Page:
What to Expect? | Key Learning Objectives:

After completing the training, the participants will be able to

  • understand FPGAs and their low-level architecture
  • understand the basics of bitstream format reverse engineering
  • convert bitstreams to gate-level netlists using open-source tooling
  • analyze gate-level FPGA netlists using the open-source netlist reverse engineering tool HAL
  • understand dataflow and control within an unknown and unstructured netlist
  • use SMT solving for functional netlist analysis and verification of reverse engineering results
  • simulate a (partial) netlist for dynamic analysis
  • analyze parts of a cryptographic algorithms within a netlist
  • manipulate bitstreams to leak secrets from a cryptographic implementation

Training Detailed Description:

Each training day is split into two parts: (1) a brief introduction to the theoretical foundations related to FPGA reverse engineering and (2) practical exercises to learn how to apply the theoretical knowledge on actual bitstreams and netlists. Most of the training revolves around HAL and extensive Python scripting is required to complete the tasks.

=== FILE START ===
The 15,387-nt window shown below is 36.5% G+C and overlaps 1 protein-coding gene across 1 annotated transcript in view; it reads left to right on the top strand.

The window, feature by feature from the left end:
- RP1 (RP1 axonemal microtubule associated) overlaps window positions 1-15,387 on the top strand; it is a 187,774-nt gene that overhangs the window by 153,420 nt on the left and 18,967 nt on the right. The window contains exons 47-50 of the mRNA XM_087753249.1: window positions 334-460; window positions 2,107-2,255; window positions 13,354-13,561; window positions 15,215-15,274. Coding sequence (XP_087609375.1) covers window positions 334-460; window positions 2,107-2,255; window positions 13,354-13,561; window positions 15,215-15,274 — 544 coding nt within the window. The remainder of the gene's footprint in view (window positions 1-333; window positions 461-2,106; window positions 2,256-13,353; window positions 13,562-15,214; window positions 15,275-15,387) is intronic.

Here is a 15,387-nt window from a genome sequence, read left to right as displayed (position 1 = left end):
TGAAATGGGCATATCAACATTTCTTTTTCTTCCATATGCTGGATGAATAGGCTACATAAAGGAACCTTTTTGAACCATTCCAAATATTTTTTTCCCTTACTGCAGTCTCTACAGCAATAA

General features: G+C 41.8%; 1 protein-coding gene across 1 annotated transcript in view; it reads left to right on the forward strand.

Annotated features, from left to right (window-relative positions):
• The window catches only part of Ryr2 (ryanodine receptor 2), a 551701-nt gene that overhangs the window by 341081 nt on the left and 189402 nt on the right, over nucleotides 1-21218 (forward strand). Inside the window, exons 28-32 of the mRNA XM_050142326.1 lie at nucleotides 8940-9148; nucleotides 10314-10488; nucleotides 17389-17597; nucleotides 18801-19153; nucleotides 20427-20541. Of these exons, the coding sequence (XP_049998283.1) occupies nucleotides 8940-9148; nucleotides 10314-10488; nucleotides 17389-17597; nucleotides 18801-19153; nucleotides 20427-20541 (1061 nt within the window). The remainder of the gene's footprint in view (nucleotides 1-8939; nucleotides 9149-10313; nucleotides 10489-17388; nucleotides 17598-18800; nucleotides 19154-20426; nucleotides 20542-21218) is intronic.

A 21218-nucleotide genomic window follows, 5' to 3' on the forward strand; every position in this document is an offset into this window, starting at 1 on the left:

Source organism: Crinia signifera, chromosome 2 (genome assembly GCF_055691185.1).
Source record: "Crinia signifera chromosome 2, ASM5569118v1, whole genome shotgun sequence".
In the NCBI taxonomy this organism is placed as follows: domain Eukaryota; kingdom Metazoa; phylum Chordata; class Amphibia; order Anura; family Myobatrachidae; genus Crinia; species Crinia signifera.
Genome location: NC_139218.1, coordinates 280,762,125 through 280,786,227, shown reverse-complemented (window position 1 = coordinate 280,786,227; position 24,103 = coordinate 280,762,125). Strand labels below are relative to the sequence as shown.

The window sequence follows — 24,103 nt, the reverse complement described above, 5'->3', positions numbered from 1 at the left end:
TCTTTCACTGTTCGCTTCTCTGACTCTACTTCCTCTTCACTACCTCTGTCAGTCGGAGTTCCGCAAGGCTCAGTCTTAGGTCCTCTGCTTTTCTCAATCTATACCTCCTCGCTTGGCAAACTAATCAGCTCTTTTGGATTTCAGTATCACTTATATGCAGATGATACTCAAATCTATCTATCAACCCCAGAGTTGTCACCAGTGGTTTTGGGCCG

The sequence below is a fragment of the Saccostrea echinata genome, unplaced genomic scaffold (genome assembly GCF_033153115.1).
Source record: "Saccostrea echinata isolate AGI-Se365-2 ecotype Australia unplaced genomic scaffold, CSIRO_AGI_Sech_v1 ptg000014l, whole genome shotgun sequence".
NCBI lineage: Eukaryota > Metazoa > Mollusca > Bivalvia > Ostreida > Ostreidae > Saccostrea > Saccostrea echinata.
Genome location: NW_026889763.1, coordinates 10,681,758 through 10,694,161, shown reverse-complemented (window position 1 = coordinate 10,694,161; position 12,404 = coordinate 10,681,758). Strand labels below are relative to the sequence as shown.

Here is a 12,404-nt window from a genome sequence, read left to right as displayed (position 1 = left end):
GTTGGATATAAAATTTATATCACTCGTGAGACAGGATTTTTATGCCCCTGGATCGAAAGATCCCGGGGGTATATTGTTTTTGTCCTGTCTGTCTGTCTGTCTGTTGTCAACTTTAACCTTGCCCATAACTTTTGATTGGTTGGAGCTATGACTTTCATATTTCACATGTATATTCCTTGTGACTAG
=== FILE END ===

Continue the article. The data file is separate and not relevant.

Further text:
Day 1:
  • Theoretical Foundations:
    • FPGA architecture and configuration
    • netlist reverse engineering
  • Introduction to HAL:
    • import a project
    • use the GUI for visual netlist exploration
    • develop Python scripts interacting with the netlist
    • analyze combinational logic by inspecting Boolean functions, e.g., using SMT solving
    • group related netlist components to reconstruct hierarchy
    • introduction to (partial) netlist simulation for netlist reverse engineering

Day 2:
  • Theoretical Foundations:
    • finite state machines (FSMs) in hardware
    • cryptography in hardware and fault attacks
  • Leaking Cryptographic Secrets:
    • recover a gate-level netlist from a bitstream using Project X-Ray
    • locate a cryptographic algorithm using datapath analysis
    • locate and analyze the FSM controlling the cryptographic algorithm
    • manipulate the FSM to tamper with the execution of the cryptographic algorithm
    • inject the manipulations into the bitstream and flash it to a real device
    • analyze the device output and reconstruct the cryptographic key

Day 3:
  • Theoretical Foundations:
    • bitstream reverse engineering and conversion
    • datapath analysis
  • Bitstream Fault Attacks: